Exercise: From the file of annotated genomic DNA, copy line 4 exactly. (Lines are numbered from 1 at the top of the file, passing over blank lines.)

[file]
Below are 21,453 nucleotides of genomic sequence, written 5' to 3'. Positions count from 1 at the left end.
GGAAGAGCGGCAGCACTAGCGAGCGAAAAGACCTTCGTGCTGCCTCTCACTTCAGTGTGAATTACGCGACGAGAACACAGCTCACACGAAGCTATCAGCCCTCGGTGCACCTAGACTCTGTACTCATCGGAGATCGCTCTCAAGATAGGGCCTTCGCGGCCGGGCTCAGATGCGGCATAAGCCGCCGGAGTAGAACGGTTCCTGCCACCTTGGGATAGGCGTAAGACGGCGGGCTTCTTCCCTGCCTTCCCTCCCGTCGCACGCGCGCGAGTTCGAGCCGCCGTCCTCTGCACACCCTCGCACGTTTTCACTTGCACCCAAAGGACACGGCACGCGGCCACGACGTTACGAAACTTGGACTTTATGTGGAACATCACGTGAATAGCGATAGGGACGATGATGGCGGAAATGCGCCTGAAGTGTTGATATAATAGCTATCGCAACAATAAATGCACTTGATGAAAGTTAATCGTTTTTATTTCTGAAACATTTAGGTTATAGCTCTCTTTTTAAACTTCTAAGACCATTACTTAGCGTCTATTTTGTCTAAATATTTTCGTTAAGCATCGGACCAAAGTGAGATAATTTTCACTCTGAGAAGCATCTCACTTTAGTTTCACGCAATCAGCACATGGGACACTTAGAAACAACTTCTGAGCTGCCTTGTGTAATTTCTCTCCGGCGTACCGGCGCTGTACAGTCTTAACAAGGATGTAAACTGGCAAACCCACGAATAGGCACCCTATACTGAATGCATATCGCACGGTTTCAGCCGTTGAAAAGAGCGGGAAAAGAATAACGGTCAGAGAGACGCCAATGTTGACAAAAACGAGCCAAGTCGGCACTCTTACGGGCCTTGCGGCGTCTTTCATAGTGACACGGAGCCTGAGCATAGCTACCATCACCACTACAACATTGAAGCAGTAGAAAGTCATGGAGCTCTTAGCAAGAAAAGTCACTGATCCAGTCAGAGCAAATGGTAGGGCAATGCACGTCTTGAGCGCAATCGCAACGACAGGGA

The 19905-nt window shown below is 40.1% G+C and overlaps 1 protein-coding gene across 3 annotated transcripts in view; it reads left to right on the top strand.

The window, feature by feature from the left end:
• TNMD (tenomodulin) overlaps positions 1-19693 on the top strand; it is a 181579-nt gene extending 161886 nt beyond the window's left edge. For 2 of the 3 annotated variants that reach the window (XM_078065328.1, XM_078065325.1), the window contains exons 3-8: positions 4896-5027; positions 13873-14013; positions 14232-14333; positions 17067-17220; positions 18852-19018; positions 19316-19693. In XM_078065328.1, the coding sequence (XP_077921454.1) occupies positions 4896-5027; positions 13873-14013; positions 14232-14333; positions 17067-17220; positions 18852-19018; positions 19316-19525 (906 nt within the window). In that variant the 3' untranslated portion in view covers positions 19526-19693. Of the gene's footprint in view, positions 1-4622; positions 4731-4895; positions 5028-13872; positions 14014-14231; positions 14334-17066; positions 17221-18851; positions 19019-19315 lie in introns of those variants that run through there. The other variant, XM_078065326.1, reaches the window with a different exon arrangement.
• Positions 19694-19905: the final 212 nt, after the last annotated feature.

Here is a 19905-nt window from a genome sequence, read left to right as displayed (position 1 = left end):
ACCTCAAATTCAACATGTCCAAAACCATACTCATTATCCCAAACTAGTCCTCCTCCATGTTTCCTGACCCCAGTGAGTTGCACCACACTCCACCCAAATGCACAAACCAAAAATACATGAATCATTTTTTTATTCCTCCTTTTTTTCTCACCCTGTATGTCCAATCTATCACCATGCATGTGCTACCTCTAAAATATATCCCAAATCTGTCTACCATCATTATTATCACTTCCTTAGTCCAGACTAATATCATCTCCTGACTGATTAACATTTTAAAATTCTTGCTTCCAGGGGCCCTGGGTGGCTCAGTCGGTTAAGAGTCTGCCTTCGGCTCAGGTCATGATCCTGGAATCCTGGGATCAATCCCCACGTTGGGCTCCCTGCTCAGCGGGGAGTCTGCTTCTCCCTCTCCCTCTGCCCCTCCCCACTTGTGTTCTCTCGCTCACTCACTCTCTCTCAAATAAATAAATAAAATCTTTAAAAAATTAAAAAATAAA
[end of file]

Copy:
The window, feature by feature from the left end: